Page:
44 minutes ago, brady23 said:

3) Recognizing high emergency situations - ex: someone walking into your office with sudden loss of hearing and knowing it's an emergency and not something that can wait.

This can be challenging and not always obvious, that's true. I had an elderly patient once who came in with vague bilateral calf pain after hiking a few days prior, thought it was muscle strain, but ordered a d-dimer anyway because he had a prior history of clots. His Well's score was low. A few hours later he ended up in the ER with a PE. Seems like he did have a clot in one of his legs whereas the other leg was just a muscle strain. Sometimes you just can't know what is truly high acuity, but residency programs in family medicine do train you to recognise obvious high emergency situations.

44 minutes ago, brady23 said:

4) Having to look things up frequently - I was shadowing someone, and a patient mentioned how their family doctor is always looking things up which made them uncomfortable in the care they were receiving. But with the vast information that family docs are supposed to know, I can kind of understand this, but at the same time, I can also understand the patient's perspective. 

I still look things up a lot. I can't possibly know what to treat with for a guy who drank a bunch of dirty water in Nicaragua and ended up with a Blastocystis hominis infection. I mean, I know now, but for the most part my patients have appreciated after I told them I need to research more about their condition, or more about how to properly manage their kid's catch-up schedule for vaccines, than trying to fake knowledge you don't have, which is both dangerous and unethical.

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On 3/11/2018 at 0:39 AM, brady23 said:

Hey guys,

I've been thinking of family medicine - I really like that you tend to see healthy patients, minimal acuity, and really enjoy the disease management and prevention aspect of it, and that there are minimal physical procedures.

However, I was wondering what are the challenging aspects of family medicine? 

1) Physical Exams - I know I'm just a first year student, but I feel like it's so easy to miss something (ex: not being confident in doing a cardiac exam or respiratory exam properly - and as a family physician, you'd have to be able to recognize murmurs and pathological lung sounds or even recognizing carcinomas from a skin exam) 

2) Feeling like a referologist - if I'm not sure of whether this heart sound is pathological or this skin lesion is cancerous, I might refer them to a specialist.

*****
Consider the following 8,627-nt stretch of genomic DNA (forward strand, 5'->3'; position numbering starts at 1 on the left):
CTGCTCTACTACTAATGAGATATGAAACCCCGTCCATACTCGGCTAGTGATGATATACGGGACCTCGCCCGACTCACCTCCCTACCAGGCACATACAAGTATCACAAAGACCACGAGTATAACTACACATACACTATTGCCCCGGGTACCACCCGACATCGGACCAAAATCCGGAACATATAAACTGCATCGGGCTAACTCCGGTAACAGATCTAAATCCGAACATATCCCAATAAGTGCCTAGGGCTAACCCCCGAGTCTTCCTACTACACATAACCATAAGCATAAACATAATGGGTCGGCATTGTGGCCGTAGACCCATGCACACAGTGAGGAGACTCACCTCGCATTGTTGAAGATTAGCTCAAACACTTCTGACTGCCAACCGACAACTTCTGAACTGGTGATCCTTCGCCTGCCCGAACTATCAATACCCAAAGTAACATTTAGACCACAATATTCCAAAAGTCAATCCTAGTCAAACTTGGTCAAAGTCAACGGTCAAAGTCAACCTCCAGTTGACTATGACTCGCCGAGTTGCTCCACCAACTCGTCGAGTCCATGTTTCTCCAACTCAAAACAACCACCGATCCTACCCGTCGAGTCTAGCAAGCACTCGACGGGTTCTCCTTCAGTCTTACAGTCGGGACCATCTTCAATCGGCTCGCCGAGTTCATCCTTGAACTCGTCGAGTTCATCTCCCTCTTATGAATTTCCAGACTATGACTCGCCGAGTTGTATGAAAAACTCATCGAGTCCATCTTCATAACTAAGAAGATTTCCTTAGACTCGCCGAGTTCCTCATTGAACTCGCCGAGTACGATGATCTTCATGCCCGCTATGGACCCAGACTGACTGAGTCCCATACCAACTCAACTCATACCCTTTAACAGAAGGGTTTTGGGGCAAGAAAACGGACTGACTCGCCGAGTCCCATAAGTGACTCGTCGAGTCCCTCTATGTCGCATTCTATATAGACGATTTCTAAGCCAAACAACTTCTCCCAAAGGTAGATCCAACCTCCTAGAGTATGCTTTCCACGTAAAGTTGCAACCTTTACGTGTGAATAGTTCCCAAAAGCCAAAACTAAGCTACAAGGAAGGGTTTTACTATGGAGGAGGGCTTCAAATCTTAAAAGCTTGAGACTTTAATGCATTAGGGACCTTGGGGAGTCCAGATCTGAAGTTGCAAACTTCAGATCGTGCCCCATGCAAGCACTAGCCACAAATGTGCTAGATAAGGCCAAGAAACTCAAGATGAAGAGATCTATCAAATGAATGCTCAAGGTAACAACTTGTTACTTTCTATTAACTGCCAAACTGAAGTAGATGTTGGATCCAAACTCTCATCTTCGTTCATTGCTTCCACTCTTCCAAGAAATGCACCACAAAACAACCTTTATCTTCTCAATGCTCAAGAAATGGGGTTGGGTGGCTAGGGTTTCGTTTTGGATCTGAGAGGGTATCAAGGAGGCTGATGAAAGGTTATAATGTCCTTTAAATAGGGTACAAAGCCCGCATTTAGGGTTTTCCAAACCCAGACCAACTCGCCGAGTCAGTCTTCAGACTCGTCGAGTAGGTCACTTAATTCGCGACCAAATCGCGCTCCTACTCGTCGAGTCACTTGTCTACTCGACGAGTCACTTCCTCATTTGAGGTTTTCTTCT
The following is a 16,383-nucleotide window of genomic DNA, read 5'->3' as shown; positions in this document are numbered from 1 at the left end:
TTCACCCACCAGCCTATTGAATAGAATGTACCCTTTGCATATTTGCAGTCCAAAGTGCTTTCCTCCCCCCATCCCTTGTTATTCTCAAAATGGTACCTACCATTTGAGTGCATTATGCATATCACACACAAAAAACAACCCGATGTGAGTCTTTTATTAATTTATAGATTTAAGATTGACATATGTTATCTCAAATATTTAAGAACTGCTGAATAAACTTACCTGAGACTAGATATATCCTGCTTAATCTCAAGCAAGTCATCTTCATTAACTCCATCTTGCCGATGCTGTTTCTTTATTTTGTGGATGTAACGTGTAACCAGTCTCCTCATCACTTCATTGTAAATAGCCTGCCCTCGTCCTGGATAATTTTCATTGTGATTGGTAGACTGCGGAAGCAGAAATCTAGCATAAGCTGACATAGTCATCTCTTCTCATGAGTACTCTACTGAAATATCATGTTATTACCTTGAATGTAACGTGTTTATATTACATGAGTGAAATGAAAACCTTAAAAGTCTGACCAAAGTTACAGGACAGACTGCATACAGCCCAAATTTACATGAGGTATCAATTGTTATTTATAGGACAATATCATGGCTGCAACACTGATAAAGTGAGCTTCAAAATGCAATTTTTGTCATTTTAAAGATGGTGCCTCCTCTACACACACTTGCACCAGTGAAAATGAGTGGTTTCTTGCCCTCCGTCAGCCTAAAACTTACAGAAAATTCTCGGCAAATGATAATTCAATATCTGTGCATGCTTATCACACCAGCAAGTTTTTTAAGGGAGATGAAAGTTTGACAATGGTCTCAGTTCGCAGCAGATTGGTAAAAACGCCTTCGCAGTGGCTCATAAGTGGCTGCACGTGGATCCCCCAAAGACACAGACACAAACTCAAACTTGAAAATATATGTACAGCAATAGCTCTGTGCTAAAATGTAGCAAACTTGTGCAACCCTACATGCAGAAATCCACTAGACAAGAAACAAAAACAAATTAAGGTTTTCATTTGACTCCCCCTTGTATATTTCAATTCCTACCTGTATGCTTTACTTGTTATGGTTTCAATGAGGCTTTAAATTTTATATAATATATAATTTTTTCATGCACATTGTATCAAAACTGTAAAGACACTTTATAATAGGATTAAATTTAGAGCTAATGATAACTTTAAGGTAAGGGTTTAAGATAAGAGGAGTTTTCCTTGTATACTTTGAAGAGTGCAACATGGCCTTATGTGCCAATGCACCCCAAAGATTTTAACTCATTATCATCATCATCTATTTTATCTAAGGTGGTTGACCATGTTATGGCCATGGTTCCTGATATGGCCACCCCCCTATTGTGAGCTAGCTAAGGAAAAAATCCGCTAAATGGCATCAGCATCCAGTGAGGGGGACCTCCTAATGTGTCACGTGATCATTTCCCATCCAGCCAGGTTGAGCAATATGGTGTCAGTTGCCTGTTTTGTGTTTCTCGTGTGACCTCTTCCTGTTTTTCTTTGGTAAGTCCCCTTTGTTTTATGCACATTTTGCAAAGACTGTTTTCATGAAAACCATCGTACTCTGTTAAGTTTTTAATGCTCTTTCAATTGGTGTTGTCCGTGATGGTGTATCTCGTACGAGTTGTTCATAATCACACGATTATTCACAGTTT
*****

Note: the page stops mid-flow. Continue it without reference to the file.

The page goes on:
3) Recognizing high emergency situations - ex: someone walking into your office with sudden loss of hearing and knowing it's an emergency and not something that can wait.

4) Having to look things up frequently - I was shadowing someone, and a patient mentioned how their family doctor is always looking things up which made them uncomfortable in the care they were receiving. But with the vast information that family docs are supposed to know, I can kind of understand this, but at the same time, I can also understand the patient's perspective. 

I don't find any of these to be challenging aspects of family medicine. Most of my management is based on history, if you have a concerning undifferentiated finding, you can always get an echo, get a chest x-ray, or do a biopsy.

In a community family medicine site, often you don't have the opportunity to refer due to limited resources. This gives you the opportunity and impetus to manage a lot on your own. In all the patient's I see in a week, I would say I refer less than 5% of the time, and even then would be a likely overestimate.

Often the longitudinal relationship can benefit you in high stakes situations. I remember one patient walked in on 9L of O2 and looked terrible. I sent him home because he had a restrictive lung disease and no further management could be offered him. I was able to say this comfortably because of the longitudinal relationship we had with him. His family disagreed with me and sent him to the hospital. Well of course, someone who doesn't know this guy, is going to admit him to the ICU, begin workup of this idiopathic disease and he found himself with 3 organs severely damaged due to iatrogenic investigations/management, transported inbetween several hospitals for different management of the varying iatrogenic comorbidities, and I saw him in rehab a few weeks later with no difference to his management or diagnosis.